Week 2: Buffalo Bills (6 Tackles, 1 QB Pressure, 59 DEF Snaps)
After coming off the bench in week 1, Connelly was thrust into the starting role for the next week against the Bills, mostly due to the less-than-stellar run defense of Tae Davis. Connelly saw his snaps almost double for this game, and he was able to triple his production. His 6 tackles put him tied for 3rd on the team, behind Antoine Bethea (10) and Janoris Jenkins (8). Even in his first NFL start, Connelly showed veteran-level production. That being said, his performance against the Bills was a bit of a mixed bag.
First of all, the Bills were running a lot of misdirection in their pass-blocking scheme, which is relatively common nowadays at the NFL level. In college, this type of misdirection is used but is significantly less common. Connelly seemed caught off guard on a lot of these plays and found himself out of position in the pass game. The Bills never exploited this, however, as Connelly finished the game with 0 completions allowed. In all fairness though, Bills QB Josh Allen was not really looking for receivers over the middle too often because Giants CBs DeAndre Baker and Janoris Jenkins couldn’t cover a 2-inch canvas with a 4-inch brush for the entire game.
Against the run, Connelly had a lot of plays that were very reminiscent of his tackles against Dallas, where he’d make a quick read, shoot the gap, and tackle the ball carrier for a short gain, including a tackle from the front side of a stretch play, where he made Bills center Mitch Morse look absolutely silly with another beautiful swim move. On the other side of things, Connelly also had 5 plays (by my count) where he fell victim to cut blocks and crackback blocks; one which led to a touchdown. This is where Connelly has to improve if he wants to make it in this league. As previously discussed, he is very good at avoiding straight man on man blocks. However, I don’t know if it is just the fact that the speed of the NFL game is different, or he just needs to keep his head on a swivel, or if it’s coaching, but teams have been able to consistently get him off his feet by using blocks like these to catch him off guard.
One of Connely’s plays that I’d like to focus on from this game is run stuff on the goal line. It is first and goal and Frank Gore is lined up in the backfield behind a 3 TE formation. Connelly is the Sam, lined up in the strong side B gap (to Josh Allen’s left side). His guard gives him a down block read, diving at the legs of Dexter Lawrence, while the left tackle Dion Dawkins chips off a double team to try and get to Connelly. Instead of waiting around to be blocked, like his counterpart Alec Ogletree tends to do, Connelly pursues downhill across the formation, leaving Dawkins in the dust. He meets Gore in the hole and stops him for only a one-yard gain, about 1.5 yards away from the goal line. Gore must not have been too happy about this though, as on the very next play, he found himself man on man in the B gap with Connelly and proceeded to bulldoze over him into the end zone, giving the rookie a quintessential “welcome to the NFL” moment. Connelly seemed a little dazed getting up; probably thinking to himself something along the lines of: So THAT'S what a Hall of Fame RB looks like.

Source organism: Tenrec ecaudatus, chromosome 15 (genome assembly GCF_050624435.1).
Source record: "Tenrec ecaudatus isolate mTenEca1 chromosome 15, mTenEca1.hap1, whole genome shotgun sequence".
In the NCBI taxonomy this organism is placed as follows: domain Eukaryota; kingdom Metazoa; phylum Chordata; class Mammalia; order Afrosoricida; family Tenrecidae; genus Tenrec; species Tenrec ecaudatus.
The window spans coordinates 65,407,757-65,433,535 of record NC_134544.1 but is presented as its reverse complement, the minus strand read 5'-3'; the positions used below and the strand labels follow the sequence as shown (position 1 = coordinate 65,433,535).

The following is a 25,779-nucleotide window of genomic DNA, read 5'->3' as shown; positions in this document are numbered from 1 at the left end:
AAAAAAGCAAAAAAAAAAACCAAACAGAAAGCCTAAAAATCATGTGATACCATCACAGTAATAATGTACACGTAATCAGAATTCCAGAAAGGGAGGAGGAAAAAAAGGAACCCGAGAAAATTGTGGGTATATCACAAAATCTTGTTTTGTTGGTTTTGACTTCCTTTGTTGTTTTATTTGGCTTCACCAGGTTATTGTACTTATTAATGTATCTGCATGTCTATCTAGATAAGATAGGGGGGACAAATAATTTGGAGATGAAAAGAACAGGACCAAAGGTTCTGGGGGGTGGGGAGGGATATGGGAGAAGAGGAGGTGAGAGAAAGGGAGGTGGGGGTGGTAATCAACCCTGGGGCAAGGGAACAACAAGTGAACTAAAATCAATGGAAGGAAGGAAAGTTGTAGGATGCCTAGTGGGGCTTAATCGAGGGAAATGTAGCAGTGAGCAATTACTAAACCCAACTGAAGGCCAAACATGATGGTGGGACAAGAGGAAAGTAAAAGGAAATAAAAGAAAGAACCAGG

In his first start in the league, Connelly by no means had a bad game, but he left a lot on the table to improve heading into Tampa Bay the next week.
Week 3: Tampa Bay Buccaneers (7 Tackles, 1 INT, 69 DEF Snaps)
This game will go down in history as the start of the Daniel Jones era in New York and winning it was one of the most exciting moments that Giants fans have been able to savor in a long while. Who can forget the spectacular catch and run by Evan Engram to give Danny Dimes his first NFL touchdown, or DJ capping off the final comeback drive on his own two feet, or Matt Gay’s game-winning kick sailing wide right? What if I told you that this will also go down as the game where the Giants found their new defensive signal-caller? Just before halftime, Ogletree went down with an injury, leaving Connelly with the green radio dot on his helmet, and the responsibility to run the show on defense.
Until that point in the game, Connelly had been looking improved in the pass game: not being fooled by misdirection, and locking down running backs and tight ends. He was still being knocked off his feet a couple of times on the same type of blocks as in the Bills game, but I certainly wouldn’t say he was playing badly against the run. Overall, he was playing a similar game to the previous week. However, usually, when a rookie in his second NFL start gets handed the radio helmet, things take a turn for the worst. The guy can get overwhelmed and start making mistakes, the defense may not be lined up right, the coordinator may dumb the calls down; a lot of bad can come out of a situation like this. However, Connelly put on the radio helmet and thrived when he was running the show. Not only did Connelly start to play better, but the whole defense stiffened up as well: forcing three punts and a field goal on the Bucs’ first 4 drives coming out of the half (after the Bucs scored on every single drive in the first half).